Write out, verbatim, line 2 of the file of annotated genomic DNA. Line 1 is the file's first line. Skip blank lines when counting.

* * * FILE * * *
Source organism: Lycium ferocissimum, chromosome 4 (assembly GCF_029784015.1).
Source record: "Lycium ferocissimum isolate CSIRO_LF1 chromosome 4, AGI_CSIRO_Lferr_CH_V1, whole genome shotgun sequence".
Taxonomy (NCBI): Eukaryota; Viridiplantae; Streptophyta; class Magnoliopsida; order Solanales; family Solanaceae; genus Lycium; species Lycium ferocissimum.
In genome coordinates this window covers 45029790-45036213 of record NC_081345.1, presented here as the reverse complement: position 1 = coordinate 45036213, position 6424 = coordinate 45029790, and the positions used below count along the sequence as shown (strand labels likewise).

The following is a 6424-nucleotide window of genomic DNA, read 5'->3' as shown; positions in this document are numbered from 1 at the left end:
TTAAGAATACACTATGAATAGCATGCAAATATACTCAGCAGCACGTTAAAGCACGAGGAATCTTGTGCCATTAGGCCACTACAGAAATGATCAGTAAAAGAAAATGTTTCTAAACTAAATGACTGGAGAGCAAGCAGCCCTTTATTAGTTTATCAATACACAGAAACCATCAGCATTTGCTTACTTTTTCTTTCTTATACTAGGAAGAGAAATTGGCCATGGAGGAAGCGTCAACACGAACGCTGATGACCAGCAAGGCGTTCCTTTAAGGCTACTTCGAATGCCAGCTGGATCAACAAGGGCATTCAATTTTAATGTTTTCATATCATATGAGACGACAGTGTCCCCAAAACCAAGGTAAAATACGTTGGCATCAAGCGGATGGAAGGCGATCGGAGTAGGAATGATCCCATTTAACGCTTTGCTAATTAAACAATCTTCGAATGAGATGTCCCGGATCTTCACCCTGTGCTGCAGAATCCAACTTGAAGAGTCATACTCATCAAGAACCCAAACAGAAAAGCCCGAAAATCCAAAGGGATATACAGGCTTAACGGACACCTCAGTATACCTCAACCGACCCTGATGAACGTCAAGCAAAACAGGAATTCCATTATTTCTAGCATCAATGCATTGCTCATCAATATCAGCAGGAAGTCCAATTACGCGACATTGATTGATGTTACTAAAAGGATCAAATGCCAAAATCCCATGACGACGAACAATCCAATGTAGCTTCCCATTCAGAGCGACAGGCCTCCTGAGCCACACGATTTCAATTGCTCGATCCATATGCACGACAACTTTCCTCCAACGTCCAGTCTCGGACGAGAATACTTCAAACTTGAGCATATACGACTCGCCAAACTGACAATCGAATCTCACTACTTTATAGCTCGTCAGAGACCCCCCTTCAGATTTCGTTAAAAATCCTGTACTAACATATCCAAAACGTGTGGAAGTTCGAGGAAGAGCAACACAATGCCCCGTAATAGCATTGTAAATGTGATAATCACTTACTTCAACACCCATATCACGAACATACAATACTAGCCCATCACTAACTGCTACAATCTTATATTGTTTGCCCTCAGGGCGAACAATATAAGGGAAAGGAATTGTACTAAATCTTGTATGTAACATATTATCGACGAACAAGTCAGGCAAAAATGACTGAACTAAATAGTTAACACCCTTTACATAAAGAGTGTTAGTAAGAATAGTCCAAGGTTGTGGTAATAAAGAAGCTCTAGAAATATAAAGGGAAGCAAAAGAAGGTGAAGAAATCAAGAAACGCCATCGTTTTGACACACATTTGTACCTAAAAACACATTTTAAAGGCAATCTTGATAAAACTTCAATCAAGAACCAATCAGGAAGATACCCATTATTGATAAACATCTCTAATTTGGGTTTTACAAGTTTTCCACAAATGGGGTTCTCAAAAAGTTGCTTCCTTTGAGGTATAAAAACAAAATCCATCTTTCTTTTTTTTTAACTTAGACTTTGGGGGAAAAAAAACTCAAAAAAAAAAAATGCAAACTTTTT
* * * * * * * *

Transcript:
Source record: "Lycium ferocissimum isolate CSIRO_LF1 chromosome 4, AGI_CSIRO_Lferr_CH_V1, whole genome shotgun sequence".